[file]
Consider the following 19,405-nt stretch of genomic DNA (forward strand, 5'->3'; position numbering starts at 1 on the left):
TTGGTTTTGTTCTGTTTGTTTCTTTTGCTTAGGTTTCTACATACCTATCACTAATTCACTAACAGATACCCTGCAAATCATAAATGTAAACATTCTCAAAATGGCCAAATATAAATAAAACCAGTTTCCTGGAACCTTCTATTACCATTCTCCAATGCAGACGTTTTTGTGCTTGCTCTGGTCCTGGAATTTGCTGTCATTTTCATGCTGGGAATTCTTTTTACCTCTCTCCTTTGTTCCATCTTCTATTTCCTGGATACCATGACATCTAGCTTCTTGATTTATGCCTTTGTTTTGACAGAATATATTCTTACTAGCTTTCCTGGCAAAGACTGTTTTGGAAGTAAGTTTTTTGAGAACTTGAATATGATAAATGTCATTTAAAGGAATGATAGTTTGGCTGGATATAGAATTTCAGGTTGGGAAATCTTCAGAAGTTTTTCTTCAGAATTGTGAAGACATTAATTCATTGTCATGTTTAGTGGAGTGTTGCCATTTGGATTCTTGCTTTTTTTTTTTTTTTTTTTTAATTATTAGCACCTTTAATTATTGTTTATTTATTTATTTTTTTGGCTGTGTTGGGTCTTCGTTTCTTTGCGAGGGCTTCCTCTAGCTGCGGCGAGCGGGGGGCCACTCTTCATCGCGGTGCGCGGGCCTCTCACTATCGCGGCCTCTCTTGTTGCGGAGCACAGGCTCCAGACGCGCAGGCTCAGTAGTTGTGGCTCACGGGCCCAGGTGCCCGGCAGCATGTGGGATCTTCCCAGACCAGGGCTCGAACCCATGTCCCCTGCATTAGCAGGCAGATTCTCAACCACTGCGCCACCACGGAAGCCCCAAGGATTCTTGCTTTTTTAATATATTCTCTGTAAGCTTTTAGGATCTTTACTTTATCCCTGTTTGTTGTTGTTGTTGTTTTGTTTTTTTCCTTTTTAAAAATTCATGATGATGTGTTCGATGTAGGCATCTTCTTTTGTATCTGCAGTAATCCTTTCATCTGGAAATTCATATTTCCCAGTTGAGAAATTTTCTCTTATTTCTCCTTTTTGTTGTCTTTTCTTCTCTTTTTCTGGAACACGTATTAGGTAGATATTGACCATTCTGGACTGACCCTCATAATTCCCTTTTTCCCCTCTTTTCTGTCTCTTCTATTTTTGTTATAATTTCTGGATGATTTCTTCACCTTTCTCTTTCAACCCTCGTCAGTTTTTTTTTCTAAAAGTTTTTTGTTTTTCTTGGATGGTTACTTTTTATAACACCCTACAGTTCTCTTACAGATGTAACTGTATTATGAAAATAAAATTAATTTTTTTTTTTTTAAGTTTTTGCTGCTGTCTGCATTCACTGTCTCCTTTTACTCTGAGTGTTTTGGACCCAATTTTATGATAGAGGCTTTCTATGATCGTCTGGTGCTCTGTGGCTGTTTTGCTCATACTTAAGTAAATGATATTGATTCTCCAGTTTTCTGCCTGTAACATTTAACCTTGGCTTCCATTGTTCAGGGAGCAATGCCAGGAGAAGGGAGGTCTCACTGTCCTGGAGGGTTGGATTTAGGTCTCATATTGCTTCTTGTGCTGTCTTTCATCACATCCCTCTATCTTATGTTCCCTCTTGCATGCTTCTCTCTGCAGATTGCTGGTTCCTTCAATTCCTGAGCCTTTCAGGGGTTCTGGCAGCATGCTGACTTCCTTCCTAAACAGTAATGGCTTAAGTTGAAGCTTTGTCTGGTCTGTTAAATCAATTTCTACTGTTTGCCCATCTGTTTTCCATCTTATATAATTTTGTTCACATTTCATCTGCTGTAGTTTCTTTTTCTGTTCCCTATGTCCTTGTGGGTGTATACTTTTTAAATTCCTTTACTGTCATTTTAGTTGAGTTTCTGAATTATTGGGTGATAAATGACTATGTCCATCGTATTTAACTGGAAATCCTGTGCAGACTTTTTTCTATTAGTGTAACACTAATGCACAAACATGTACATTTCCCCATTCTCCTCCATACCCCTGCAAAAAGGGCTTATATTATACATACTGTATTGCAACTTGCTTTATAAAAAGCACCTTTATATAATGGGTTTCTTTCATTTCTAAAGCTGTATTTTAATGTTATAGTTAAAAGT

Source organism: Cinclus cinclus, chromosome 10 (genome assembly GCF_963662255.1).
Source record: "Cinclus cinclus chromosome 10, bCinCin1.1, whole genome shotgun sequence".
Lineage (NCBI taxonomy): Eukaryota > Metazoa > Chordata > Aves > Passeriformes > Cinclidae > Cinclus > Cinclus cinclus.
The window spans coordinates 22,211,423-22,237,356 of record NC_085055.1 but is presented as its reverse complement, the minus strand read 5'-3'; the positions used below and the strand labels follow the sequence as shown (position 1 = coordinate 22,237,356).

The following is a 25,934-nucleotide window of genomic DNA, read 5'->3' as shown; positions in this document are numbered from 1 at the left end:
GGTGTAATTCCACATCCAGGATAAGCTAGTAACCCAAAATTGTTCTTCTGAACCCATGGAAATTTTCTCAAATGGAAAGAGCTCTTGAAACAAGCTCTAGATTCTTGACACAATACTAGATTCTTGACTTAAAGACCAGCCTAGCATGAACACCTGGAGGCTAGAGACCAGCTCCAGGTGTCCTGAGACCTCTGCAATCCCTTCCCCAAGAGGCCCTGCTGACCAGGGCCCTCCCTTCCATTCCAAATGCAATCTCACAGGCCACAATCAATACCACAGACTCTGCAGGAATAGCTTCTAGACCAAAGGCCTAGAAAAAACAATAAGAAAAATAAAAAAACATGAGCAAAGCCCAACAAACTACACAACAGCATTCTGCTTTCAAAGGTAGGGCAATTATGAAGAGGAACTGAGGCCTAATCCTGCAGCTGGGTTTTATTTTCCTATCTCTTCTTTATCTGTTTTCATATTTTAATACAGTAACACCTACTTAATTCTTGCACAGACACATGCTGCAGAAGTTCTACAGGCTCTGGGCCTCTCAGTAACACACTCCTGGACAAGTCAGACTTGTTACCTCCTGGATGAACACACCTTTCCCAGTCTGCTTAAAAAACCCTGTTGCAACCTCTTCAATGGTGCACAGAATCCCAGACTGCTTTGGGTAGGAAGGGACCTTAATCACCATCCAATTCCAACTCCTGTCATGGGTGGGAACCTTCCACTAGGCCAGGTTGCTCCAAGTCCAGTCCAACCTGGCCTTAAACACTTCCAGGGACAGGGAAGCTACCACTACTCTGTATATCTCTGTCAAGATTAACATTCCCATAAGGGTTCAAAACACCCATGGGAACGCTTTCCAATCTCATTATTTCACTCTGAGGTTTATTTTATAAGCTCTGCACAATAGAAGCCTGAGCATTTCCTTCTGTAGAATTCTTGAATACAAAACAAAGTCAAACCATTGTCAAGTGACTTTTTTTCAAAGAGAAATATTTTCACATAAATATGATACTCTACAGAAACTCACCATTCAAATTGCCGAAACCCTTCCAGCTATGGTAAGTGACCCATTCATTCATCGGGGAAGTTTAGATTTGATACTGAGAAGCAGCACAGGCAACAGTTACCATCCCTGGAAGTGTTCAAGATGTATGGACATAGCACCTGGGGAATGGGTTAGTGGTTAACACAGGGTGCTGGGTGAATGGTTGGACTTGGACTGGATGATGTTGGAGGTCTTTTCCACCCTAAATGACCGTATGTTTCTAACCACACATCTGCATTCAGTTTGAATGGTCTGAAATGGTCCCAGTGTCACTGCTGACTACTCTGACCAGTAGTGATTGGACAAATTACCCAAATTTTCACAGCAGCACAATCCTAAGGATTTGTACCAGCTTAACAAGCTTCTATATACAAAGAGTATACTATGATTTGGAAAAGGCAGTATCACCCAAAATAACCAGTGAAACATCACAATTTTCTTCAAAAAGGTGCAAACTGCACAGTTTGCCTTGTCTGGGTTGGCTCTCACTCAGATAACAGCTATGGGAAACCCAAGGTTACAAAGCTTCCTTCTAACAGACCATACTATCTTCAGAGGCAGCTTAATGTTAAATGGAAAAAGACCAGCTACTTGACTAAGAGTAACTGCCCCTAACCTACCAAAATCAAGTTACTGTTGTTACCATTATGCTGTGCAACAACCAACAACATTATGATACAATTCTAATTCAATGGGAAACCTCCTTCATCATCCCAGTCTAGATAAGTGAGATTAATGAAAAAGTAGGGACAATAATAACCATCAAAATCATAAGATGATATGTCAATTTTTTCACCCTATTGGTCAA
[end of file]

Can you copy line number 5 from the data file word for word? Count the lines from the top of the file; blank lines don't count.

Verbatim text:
Lineage (NCBI taxonomy): Eukaryota > Metazoa > Chordata > Aves > Passeriformes > Cinclidae > Cinclus > Cinclus cinclus.